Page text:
When the Basie band moved to New York in 1937, Lester met up with his soul mate, a young singer named Billie Holliday.  Never lovers, they were brother and sister for life.  Just look at Billie’s expression during Lester’s solo on Fine And Mellow on the 1959 TV show The Sound of Jazz.  It was Lester who named her Lady Day, and she named him Prez.  In those days Franklin Delano Roosevelt was our president, and the president was the tops, the most respected, greatest American. 


While White America was listening and dancing to Benny Goodman, Glenn Miller, Artie Shaw and the Dorseys, musicians were listening to and copying Basie, Ellington and Lunceford.  Louis Armstrong spawned a generation of great soloists in his image.  Prez and Lady Day stood out in their defiance of Pops’ hot aesthetic.  I once described the difference between Ella Fitzgerald and Billie Holliday with this analogy: Ella Fitzgerald is like when you are invited to a party, and you go to ring the doorbell, but before you touch it, Ella opens the front door, hugs and kisses you and leads you into a large room filled with revelers.  She wants you to have a good time.  In fact she insists that you do.  Billie Holliday is like: you heard there is a party at her house, so you ring her doorbell, and no one answers.  The door is unlocked, so you enter.  The place appears empty, but you can hear the faint sounds coming from a back room.  As you get closer, you can smell the aroma of reefer.  The door is ajar, so you push it open.  Without looking up, Billie hands you a joint and says, “I knew you’d want to be here.”  Now that’s cool.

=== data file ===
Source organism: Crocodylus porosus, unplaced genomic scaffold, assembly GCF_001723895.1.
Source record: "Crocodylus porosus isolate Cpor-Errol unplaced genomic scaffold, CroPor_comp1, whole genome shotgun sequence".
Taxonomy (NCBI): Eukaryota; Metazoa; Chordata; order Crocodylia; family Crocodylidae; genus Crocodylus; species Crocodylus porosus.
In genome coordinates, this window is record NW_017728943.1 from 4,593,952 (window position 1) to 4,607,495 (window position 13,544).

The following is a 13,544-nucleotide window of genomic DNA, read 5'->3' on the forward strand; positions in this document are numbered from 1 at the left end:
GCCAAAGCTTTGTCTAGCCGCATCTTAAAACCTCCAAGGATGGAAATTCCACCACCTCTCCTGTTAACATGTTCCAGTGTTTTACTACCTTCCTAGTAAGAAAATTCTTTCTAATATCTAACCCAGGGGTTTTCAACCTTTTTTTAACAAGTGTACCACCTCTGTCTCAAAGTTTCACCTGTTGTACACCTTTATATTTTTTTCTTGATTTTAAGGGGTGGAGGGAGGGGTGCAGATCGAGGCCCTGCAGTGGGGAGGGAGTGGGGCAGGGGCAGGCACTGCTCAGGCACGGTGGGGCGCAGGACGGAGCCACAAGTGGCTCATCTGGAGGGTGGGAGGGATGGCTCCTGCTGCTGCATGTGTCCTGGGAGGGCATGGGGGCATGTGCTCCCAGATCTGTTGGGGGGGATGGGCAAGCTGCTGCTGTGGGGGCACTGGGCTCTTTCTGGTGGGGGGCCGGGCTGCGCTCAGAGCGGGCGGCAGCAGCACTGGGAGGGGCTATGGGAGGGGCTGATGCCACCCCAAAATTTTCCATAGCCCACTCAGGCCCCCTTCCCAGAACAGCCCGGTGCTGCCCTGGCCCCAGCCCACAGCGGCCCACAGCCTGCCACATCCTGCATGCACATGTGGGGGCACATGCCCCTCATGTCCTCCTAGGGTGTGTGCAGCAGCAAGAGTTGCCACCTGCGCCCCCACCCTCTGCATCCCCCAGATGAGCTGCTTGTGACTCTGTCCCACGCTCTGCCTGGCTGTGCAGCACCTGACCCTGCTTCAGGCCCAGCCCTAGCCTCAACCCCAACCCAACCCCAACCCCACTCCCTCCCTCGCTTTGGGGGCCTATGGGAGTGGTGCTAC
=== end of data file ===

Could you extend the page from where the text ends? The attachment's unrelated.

Like Lester, Billie exudes coolness in every way.  She imbues the lyrics to each song with pain, sadness and deep joy—all at once.  But you have to pay attention.  She’s not going to force it on you.  For me, she is the greatest female singer of all time.  Hands down.  Not even close.  Because she transcends the music.  You know how Frank Sinatra is believable as the guy in the lyric he is singing?  Billie is all that, plus she is cool.  The coolest. 


My trumpet teacher, Jimmy Maxwell, knew her, so I once asked him what she was like.  He said that she was a compulsive liar—typical junkie behavior.  I shouldn’t have asked.  She had a horrible childhood and was very damaged.  Racism hurt her in so many ways.  After her short stint with Basie, she joined Artie Shaw’s band.  I’m sure the money was great, and she wasn’t a star yet.  She told Shaw that she had to quit because she couldn’t deal with the overt racism she faced while traveling with his white band on the road.  So she returned to New York and became a star.  One door closes…